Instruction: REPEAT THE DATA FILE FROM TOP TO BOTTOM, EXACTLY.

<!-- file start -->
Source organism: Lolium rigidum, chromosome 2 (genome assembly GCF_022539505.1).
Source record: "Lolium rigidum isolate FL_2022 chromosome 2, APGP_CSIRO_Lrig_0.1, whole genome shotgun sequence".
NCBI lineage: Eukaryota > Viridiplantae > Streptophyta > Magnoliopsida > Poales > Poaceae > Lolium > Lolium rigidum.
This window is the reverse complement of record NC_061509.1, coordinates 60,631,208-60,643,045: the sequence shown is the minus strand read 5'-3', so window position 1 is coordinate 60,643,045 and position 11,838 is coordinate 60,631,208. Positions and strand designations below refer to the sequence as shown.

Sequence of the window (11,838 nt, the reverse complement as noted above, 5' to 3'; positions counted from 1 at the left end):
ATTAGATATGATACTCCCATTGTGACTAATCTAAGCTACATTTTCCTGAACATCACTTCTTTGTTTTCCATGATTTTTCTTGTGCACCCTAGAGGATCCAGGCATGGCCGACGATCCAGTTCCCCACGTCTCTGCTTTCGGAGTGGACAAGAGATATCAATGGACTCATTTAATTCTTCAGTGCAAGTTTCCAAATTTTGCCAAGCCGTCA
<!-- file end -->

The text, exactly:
Source organism: Lolium rigidum, chromosome 2 (genome assembly GCF_022539505.1).
Source record: "Lolium rigidum isolate FL_2022 chromosome 2, APGP_CSIRO_Lrig_0.1, whole genome shotgun sequence".
NCBI lineage: Eukaryota > Viridiplantae > Streptophyta > Magnoliopsida > Poales > Poaceae > Lolium > Lolium rigidum.
This window is the reverse complement of record NC_061509.1, coordinates 60,631,208-60,643,045: the sequence shown is the minus strand read 5'-3', so window position 1 is coordinate 60,643,045 and position 11,838 is coordinate 60,631,208. Positions and strand designations below refer to the sequence as shown.

Sequence of the window (11,838 nt, the reverse complement as noted above, 5' to 3'; positions counted from 1 at the left end):
ATTAGATATGATACTCCCATTGTGACTAATCTAAGCTACATTTTCCTGAACATCACTTCTTTGTTTTCCATGATTTTTCTTGTGCACCCTAGAGGATCCAGGCATGGCCGACGATCCAGTTCCCCACGTCTCTGCTTTCGGAGTGGACAAGAGATATCAATGGACTCATTTAATTCTTCAGTGCAAGTTTCCAAATTTTGCCAAGCCGTCA